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Rating: 5 out of 5 starsNetGalley, Lily Amidon
In this fascinating book about the many important women in the fields of astronomy and space exploration, Dale DeBakcsy explores ancient lady astronomers all the way to current trailblazers in these fascinating fields. Alternating between chapters dedicated to one incredible woman and chapters composed of many shorter biographical sketches, DeBakcsy provides an exhaustive amount of information about these many intelligent women. DeBakcsy also references other works about these pioneers in “Further Reading” sections, including as many references to related books as possible (and addressing which women do not have more scholarship about them and why). DeBakcsy places these women into the central narrative of astronomical and space exploration innovations while also highlighting their personal accomplishments -- publications, discoveries, and other successes. The balance between individual achievement and collective success is remarkable and allows the reader to fully understand the significance of these women, even if they do not fully understand the scientific nuances. Continuing a series starting with A History of Women in Medicine, DeBakcsy continues to explore the lives of historical women in STEM, changing the historical narrative on these topics and presenting a more diverse and complete picture of the histories of STEM fields.
Rating: 5 out of 5 starsNetGalley, Andrea Romance
This is a thorough and interesting book about the women who've studied and explored space. It's written more in an encyclopedic than narrative form, which makes it a good choice as a reference book. As a historical romance author, I know I'll turn to it regularly.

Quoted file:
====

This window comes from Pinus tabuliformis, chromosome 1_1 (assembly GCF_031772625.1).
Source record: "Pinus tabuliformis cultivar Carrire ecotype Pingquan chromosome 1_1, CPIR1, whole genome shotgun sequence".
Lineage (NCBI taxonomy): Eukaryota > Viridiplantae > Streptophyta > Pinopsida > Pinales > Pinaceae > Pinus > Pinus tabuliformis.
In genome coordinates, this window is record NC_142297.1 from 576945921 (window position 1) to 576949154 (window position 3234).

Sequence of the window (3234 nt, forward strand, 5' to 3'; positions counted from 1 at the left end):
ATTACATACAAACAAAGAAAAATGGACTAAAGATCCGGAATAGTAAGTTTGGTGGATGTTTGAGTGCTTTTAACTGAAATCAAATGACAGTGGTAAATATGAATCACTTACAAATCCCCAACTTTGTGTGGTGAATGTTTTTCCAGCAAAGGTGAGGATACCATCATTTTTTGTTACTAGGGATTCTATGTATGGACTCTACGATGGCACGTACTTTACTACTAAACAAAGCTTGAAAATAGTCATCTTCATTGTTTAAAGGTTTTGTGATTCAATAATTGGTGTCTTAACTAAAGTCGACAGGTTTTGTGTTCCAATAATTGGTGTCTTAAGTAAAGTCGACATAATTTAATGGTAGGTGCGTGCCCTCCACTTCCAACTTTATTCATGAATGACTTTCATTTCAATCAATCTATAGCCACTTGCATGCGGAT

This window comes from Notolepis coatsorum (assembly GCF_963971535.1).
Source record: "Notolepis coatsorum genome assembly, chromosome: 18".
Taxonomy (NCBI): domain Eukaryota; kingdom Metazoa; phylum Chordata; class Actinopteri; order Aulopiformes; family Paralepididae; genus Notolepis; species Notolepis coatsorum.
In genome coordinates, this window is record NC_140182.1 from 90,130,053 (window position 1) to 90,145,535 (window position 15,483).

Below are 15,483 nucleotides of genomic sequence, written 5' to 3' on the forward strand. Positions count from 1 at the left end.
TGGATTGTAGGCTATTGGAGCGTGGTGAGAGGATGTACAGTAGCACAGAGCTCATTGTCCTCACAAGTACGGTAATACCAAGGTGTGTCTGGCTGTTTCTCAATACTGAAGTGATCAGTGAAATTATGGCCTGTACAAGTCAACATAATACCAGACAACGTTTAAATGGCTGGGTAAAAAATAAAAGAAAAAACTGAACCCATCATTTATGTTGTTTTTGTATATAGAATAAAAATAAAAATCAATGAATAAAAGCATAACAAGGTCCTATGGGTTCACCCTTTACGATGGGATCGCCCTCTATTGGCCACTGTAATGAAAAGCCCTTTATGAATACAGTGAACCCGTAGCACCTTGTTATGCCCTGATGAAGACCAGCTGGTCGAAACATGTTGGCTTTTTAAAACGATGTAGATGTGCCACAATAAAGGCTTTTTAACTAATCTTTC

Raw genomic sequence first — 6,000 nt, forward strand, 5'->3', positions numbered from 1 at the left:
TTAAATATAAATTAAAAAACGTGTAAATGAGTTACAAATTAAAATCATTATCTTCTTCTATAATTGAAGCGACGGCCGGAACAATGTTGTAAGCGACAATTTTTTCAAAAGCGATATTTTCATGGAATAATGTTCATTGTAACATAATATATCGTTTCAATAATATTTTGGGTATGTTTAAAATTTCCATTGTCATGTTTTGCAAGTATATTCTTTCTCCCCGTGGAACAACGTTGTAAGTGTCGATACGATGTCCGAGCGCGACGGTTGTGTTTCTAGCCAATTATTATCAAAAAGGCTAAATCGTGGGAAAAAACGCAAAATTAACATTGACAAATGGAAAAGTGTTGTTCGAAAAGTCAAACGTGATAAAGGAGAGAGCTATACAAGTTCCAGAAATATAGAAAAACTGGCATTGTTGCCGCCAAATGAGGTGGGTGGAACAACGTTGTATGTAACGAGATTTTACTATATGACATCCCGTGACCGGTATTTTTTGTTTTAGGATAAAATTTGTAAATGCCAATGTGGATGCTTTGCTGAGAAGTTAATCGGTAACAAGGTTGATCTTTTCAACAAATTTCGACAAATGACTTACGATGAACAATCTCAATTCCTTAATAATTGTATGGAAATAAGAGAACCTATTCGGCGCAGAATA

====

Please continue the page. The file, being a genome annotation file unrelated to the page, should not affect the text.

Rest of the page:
Even from the very beginning note on inclusion, I knew I was going to love this book. It’s superbly written and incredibly interesting from the start.NetGalley, Nicola Wilton
There are SO many hidden women in science, astronomy and physics it’s just unfathomable. This book did such a great job on shining a light on so many of them and managed to include an overwhelming amount of some fab women and historical figures in STEM, some known and some never heard of. It made for such interesting reading and was written in a way that both engaged and informed the reader.
There were also really handy pointers at the end of each important figure, telling you where you could go for further reading which I also found super useful. The pages dwindled quickly and with paragraphs briefly focusing on one and their achievements, it made for speedy reading. The chapters varied but always felt short and easy to read.
There seems to be so much in here and way too much to absorb fully in one sitting. I’d definitely go back and reread again and again.
Rating: 5 out of 5 starsNetGalley, Books Tea Magic
Fascinating and Inspiring! I have two daughters in STEM and wanted to read this to learn more about the impacts women have made in these fields. So many trailblazing women with significant scientific and mathematical contributions are documented in this book. It’s a log of accomplishments and truly inspiring possibilities. I’m so grateful this book has been written and I’ll definitely be buying a copy for my girls. I also love the recommendations for further reading.